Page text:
The Life and Times of the Criminal Defence Lawyer

This article's theme is about breaking records, because we now live in momentous times. It is all moving very fast and, like Ferris Bueller, I think we ought to stop and take a look around because otherwise we might miss it.

    1. The Latest Consultation

The big news must be the thousands of responses flowing in to the third Ministry of Justice consultation on consolidating and cutting the provision of criminal legal aid. This was a monumental effort in such a timeframe and shows the strength of feeling.

It follows that my first 'record' is one of speed. I suspect a three week period is truly Guinness-worthy as the shortest government consultation ever. If anybody can name a shorter one in any democratic country, do please let me know. In fact, please name that consultation within 9 seconds, after which I am sorry, but your input will not be considered.

    1. The Otterburn Identity

Secondly, Andrew Otterburn and Vicky Ling of 'Otterburn report' fame took the record-breaking step of responding to the legal aid consultation based on their very own data. They did so to point out that their findings and figures had been misinterpreted, and that they do not accept the MoJ's market assumptions provided to KPMG. I have never heard of such a step before. Can we safely assume this has been said in private ever since February 2014 when the MoJ's conclusions were published? Would Otterburn and Ling have spoken up if, heaven forbid, the CLSA & LCCSA had lost last month's judicial review?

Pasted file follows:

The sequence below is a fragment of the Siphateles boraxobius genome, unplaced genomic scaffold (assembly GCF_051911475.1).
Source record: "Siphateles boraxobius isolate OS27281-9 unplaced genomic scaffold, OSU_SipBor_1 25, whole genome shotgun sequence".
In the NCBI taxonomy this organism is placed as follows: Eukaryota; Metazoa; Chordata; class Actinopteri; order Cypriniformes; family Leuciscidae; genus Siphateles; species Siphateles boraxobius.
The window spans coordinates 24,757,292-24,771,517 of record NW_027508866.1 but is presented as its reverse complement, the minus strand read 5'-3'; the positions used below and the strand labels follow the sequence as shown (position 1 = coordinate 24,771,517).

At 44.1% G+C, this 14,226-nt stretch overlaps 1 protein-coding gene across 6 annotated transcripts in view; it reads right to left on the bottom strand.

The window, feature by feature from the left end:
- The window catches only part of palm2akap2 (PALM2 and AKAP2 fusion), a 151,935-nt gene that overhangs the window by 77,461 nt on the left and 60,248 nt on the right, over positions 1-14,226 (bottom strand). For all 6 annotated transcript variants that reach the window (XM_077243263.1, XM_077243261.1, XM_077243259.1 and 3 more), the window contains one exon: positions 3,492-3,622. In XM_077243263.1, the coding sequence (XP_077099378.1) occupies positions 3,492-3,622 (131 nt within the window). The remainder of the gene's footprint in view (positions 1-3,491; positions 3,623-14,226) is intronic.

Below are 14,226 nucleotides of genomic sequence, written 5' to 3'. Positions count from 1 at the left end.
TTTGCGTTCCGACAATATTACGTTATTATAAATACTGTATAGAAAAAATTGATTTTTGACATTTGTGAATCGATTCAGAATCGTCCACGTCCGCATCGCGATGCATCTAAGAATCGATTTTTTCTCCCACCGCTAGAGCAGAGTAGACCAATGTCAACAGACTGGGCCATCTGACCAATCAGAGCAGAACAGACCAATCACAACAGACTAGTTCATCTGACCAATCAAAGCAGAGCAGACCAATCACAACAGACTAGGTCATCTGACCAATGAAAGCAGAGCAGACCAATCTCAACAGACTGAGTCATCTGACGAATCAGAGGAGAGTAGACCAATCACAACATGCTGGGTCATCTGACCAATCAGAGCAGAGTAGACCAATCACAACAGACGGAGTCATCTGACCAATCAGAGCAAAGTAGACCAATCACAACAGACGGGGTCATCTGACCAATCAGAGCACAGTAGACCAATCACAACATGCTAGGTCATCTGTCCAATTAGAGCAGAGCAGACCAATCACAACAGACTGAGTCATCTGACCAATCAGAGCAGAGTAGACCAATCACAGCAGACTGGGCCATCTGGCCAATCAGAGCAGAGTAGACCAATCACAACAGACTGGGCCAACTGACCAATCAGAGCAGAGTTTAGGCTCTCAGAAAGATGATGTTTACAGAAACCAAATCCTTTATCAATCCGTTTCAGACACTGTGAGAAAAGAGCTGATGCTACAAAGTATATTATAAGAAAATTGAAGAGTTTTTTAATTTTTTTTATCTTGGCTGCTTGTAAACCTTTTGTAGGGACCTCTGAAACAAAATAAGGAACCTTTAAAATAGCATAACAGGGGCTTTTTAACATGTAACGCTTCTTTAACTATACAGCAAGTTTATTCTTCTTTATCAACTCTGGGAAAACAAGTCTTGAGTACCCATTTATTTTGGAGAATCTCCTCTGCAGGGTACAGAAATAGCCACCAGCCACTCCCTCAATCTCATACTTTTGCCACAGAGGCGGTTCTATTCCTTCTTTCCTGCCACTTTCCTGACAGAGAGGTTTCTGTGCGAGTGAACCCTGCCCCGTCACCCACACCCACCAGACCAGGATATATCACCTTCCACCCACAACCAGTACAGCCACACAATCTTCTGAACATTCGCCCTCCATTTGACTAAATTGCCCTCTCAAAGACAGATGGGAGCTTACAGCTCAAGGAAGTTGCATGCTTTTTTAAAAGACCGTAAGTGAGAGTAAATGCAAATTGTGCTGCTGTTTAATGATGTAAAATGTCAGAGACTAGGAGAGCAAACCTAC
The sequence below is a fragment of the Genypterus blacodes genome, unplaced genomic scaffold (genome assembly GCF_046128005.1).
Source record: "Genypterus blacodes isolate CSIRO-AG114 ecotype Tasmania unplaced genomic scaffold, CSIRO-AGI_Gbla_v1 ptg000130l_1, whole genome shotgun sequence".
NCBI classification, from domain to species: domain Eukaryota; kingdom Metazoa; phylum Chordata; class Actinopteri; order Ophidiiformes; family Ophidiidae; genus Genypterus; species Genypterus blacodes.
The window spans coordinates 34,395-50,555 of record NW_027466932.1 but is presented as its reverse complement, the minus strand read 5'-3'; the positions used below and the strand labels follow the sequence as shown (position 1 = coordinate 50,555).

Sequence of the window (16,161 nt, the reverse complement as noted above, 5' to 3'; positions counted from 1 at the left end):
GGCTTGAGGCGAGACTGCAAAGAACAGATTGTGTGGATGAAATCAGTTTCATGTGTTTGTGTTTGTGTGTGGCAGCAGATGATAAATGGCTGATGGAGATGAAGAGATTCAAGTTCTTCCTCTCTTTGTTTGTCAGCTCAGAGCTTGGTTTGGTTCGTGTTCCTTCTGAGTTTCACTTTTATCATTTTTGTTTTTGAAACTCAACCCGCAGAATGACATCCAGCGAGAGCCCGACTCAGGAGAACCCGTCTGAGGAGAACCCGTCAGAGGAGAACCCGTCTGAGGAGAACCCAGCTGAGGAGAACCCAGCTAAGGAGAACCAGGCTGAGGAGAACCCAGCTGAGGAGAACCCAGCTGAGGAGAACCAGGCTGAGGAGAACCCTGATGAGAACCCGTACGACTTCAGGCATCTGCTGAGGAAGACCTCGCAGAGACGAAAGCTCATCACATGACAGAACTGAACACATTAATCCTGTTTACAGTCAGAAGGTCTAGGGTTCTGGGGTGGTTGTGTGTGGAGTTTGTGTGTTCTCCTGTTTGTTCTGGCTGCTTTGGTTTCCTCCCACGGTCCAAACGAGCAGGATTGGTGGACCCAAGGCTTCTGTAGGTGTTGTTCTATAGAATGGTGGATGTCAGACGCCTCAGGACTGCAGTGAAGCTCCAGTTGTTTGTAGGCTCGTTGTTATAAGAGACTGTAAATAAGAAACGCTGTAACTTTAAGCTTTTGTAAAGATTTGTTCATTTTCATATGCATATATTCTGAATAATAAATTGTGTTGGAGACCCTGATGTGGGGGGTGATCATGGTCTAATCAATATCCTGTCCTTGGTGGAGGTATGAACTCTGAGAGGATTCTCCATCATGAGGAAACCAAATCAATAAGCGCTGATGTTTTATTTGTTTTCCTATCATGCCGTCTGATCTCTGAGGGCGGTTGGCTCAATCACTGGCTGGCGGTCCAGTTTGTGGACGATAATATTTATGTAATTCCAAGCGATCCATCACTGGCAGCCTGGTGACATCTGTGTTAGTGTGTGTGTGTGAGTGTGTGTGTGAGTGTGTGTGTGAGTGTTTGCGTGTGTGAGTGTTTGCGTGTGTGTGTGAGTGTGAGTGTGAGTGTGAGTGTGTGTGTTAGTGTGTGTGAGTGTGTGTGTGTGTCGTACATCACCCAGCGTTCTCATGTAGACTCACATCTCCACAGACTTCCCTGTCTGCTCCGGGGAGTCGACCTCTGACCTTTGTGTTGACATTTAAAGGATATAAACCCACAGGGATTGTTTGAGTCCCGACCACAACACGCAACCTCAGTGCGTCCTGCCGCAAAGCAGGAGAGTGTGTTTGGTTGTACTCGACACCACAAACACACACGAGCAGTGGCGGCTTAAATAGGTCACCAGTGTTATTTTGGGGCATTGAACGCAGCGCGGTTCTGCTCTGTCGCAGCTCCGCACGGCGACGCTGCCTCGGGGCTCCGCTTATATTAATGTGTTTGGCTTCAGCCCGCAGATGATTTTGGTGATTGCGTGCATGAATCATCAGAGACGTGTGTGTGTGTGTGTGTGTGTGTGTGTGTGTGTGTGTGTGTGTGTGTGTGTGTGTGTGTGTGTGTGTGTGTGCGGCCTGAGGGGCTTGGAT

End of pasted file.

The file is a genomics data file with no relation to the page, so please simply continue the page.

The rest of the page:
1. The Law Society: Two Tier, or not Two Tier?

My third record goes to the Law Society for most dramatic 'Road to Damascus' conversion. To paraphrase our professional body:

October 2013: "We welcome the MoJ's revisions to price-competitive tendering, but further modifications will be needed to ensure a viable market."

October 2014: "The entire scheme needs to be abandoned."

I welcome their change of heart - and let no one pretend that there has been no change. In fact, it is all the more surprising because unlike everyone else, the Law Society was privy to both Otterburn and KPMG reports throughout.

I could speculate about what caused these transformations, but I will not. I fear that to engage in wild speculation without any hard evidence is at best irresponsible, and at worst might open up a career path within the Ministry of Justice.

In fairness to the Ministry, one could argue they've been entirely consistent: They are trying to patch up one sham consultation by launching another one.

    1. Human Rights Hokey Cokey

My fourth record goes to the new Conservative position on the European Convention of Human Rights. They have previously talked of a 'British Bill of Rights' (will it apply only to Britons?). Now we also know they would not only repeal the Human Rights Act 1998, but they will also overrule Strasbourg Court judgments by UK Parliamentary majority. So my fourth world record would go to the UK: potentially the very first nation to subscribe to international human rights, unless its politicians decide to ignore them. This is truly the first time the Strasbourg Court has been made legally subject to the 'Daily Mail test'.